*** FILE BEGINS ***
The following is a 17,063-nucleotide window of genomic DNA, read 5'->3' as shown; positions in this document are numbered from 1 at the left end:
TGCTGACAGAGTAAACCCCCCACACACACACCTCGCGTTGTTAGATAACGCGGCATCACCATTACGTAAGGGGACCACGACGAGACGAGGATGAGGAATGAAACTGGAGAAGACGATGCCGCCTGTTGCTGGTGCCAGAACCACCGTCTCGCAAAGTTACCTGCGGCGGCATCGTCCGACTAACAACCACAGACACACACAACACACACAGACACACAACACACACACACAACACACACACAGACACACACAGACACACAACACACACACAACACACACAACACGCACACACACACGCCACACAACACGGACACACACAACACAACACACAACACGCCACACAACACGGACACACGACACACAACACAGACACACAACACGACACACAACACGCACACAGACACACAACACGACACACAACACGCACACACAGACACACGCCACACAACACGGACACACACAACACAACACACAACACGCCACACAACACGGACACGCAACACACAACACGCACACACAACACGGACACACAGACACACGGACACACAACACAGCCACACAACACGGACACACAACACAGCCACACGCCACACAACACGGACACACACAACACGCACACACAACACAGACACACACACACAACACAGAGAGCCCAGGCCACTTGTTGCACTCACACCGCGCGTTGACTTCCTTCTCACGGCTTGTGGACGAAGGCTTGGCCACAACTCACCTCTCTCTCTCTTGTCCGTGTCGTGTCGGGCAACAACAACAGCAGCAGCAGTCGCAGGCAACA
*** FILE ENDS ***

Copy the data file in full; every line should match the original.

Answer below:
The following is a 17,063-nucleotide window of genomic DNA, read 5'->3' as shown; positions in this document are numbered from 1 at the left end:
TGCTGACAGAGTAAACCCCCCACACACACACCTCGCGTTGTTAGATAACGCGGCATCACCATTACGTAAGGGGACCACGACGAGACGAGGATGAGGAATGAAACTGGAGAAGACGATGCCGCCTGTTGCTGGTGCCAGAACCACCGTCTCGCAAAGTTACCTGCGGCGGCATCGTCCGACTAACAACCACAGACACACACAACACACACAGACACACAACACACACACACAACACACACACAGACACACACAGACACACAACACACACACAACACACACAACACGCACACACACACGCCACACAACACGGACACACACAACACAACACACAACACGCCACACAACACGGACACACGACACACAACACAGACACACAACACGACACACAACACGCACACAGACACACAACACGACACACAACACGCACACACAGACACACGCCACACAACACGGACACACACAACACAACACACAACACGCCACACAACACGGACACGCAACACACAACACGCACACACAACACGGACACACAGACACACGGACACACAACACAGCCACACAACACGGACACACAACACAGCCACACGCCACACAACACGGACACACACAACACGCACACACAACACAGACACACACACACAACACAGAGAGCCCAGGCCACTTGTTGCACTCACACCGCGCGTTGACTTCCTTCTCACGGCTTGTGGACGAAGGCTTGGCCACAACTCACCTCTCTCTCTCTTGTCCGTGTCGTGTCGGGCAACAACAACAGCAGCAGCAGTCGCAGGCAACA